The Minister almost licked his lips over that sentence. One would think that he, or the Government, was responsible for the enactment of the legislation which placed these social services on a solid and sound foundation entirely free from doubt as to their constitutional validity; but any one who is not absolutely biased politically will admit that the Opposition parties supported the Government’s proposal at the last referendum for the alteration of the Constitution to give full power to the Commonwealth in respect of health and social services. Thus, the Minister is only just; he is not very generous. In his second-reading speech he said, “ This is a matter of finance “ - of course, it is a matter of finance - and for any matter of finance the Government must take full responsibility.. I agree entirely with that view. As I have said, the principles of these social services have been thoroughly thrashed out on previous occasions in this chamber,’ and no good purpose will be served by washing them up again. However, the Minister went on to say that these proposals represent a redistribution of the national income. I do not agree with that statement. I emphasize that the money which will be used to pay these benefits has been earned by certain individuals. “When it is given to somebody else, can we say that is merely distributing the national income? I question such a statement^ it amounts to taxing one particular section of the community to make payments to another particular section. However necessary that may be, the statement by the Minister that this is a redistribution of the national income leaves me cold. If the Minister’s statement be correct, it means that it is a redistribution of money from those who have earned it to those who have not earned it. One cannot help but notice the cry that issues from Labour supporters in this Parliament and on election platforms, about the right of the great pioneers of this country to the old-age pension. Such statements must be made in complete ignorance, or at least casually, and without any real knowledge of the history of this country. Like various other members of this chamber, I have reached an age at which I might fairly be called an old pioneer; but I do not make any such claim. My father and mother and my grandparents were pioneers, but they died long ago, as did all the other old pioneers that honorable senators opposite seek to take to their bosoms. They did great work in this country, but they lived many years ago, and none of them is living on the old-age pension to-day. So, let us leave them out of our calculations.
– Does the honorable senator suggest that there are no pioneers in Australia to-day?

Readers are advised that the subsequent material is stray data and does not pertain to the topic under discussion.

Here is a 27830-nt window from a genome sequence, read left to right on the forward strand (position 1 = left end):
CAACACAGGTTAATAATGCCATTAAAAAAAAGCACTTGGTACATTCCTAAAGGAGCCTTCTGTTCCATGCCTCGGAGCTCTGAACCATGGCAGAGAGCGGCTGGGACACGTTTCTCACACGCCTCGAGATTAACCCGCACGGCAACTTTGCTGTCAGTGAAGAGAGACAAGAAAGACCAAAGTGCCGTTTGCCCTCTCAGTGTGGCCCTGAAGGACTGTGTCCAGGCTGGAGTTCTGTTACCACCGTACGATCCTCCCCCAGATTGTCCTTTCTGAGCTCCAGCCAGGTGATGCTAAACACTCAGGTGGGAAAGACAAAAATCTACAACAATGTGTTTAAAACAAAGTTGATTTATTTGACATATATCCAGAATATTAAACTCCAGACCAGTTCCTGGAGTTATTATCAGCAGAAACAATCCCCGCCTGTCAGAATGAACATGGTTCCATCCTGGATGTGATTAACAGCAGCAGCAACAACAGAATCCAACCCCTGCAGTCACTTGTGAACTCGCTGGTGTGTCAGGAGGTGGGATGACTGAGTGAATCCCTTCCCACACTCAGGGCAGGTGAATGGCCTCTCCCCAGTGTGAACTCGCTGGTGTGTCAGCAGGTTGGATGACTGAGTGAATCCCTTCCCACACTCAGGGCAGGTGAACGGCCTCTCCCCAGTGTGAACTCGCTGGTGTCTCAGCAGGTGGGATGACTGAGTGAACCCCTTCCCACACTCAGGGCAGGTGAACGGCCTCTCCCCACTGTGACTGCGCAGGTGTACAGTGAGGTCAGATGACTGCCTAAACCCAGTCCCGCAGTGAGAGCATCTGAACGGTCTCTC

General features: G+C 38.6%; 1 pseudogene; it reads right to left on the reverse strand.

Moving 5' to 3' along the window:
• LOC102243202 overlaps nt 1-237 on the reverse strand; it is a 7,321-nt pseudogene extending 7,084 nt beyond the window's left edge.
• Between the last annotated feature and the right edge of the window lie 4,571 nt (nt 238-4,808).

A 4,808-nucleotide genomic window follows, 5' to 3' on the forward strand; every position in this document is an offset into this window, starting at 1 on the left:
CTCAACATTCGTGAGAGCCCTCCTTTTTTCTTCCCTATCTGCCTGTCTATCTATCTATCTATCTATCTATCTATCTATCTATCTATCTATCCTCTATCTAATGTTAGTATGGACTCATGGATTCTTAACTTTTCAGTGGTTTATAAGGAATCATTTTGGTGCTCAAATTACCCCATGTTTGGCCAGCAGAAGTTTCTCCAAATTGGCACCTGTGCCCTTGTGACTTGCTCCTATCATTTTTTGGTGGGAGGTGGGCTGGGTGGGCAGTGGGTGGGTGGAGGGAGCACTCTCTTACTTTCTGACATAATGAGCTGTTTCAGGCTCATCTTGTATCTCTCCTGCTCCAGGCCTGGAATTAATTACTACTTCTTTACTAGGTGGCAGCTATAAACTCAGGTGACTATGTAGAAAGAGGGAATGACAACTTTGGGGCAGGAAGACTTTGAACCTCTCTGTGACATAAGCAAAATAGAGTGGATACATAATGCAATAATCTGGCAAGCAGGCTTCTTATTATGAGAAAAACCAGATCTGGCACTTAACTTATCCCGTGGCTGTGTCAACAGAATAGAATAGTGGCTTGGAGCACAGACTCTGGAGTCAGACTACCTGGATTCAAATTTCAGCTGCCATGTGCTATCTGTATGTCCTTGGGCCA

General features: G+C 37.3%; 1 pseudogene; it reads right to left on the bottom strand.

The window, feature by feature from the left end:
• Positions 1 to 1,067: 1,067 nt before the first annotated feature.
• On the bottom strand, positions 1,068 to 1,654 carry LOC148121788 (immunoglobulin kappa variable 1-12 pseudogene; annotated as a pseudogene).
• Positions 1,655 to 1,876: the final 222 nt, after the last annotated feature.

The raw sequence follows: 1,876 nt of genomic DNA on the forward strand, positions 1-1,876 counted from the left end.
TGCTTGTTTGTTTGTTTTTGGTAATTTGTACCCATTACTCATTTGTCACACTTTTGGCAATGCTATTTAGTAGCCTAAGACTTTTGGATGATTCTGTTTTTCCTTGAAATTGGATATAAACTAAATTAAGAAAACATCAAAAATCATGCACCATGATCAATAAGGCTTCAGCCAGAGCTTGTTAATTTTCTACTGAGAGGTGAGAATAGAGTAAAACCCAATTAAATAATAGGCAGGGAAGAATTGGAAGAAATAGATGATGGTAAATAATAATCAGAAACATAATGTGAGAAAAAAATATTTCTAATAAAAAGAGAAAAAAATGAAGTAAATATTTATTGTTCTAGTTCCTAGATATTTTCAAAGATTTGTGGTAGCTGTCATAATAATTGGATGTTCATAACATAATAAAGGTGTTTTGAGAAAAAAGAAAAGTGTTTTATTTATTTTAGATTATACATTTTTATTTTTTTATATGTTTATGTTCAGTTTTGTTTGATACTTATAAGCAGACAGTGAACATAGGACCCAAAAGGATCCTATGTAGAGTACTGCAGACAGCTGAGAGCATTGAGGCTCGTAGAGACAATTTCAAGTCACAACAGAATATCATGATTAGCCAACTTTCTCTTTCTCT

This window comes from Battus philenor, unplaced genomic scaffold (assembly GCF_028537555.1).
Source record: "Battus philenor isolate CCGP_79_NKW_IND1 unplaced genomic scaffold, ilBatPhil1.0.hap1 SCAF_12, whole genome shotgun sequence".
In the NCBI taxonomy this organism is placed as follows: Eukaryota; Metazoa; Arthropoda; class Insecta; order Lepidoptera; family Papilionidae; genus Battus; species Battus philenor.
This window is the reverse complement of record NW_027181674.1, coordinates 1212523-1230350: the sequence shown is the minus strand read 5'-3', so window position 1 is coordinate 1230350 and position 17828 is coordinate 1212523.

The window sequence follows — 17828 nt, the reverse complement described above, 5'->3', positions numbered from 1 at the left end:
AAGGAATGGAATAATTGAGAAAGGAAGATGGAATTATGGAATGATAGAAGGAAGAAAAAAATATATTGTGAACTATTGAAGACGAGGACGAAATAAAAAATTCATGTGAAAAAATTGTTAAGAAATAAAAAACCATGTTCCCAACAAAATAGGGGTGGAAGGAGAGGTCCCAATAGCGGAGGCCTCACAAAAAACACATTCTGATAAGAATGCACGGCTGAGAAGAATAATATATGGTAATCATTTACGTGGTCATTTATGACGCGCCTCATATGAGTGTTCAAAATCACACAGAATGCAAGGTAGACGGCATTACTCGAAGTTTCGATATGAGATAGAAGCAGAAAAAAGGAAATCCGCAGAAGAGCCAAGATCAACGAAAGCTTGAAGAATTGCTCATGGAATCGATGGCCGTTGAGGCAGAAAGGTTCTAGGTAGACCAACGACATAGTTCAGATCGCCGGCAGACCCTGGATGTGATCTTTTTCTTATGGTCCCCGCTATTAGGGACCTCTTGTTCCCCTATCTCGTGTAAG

– Comparatively few. The Minister for Social Services has taken the opportunity presented by the framing of this measure to increase certain benefits, and to introduce certain innovations. For instance, in the definition of a “ widow “ appears a completely new classification, namely, a woman whose husband has been imprisoned following upon his conviction for an offence, and has been so imprisoned for not less than six months. I question the wisdom of that provision, and I cannot help wondering why six months was chosen as the qualifying period. Perhaps the Minister thought that in the average case it would take six months for the wife of a person who had been sentenced to imprisonment for theft to use up what remained of his ill-gotten gains. Hard cases make bad laws; in a few instances, there may be need for a provision such as this, but to say to all prospective criminals, “ You may commit a crime with perfect freedom, because if you are caught, we shall ensure that your wife and children shall be cared for while you are in prison” is preposterous.
– Does the honorable senator believe that the dependants of a person serving a gaol sentence should b« allowed to starve?
– I should say that the man who is responsible for their maintenance should make provision for them.
– Perhaps he may be no more worthy than the honorable senator’s suppositions.
– Apparently the honorable senators opposite are quite willing to extend to convicted criminals privileges that are not enjoyed by lawabiding members of the community. This is a new conception of social justice.
– Is a wife and family to starve while the breadwinner is serving his sentence?
– What have the dependants of criminals done in the past? They have not starved. The point that I wish to make is this : If a husband has been stealing, it is logica] to assume that the wife has participated in the proceeds of his crimes.
– In many cases individuals are caught committing their first crime.
– It is not likely that a first offender would receive a sentence of more than six months imprisonment, so, under this legislation, a wife would not benefit in any case. I repeat that the wife of a criminal who has been robbing his fellow citizens has probably participated in the proceeds. It is unlikely that the thief would spend all the money on himself. He would share it with his family. Stealing may be his only means of livelihood. Therefore, I very much question the wisdom of this provision. It is “ over the odds “ to f encourage people to go to gaol.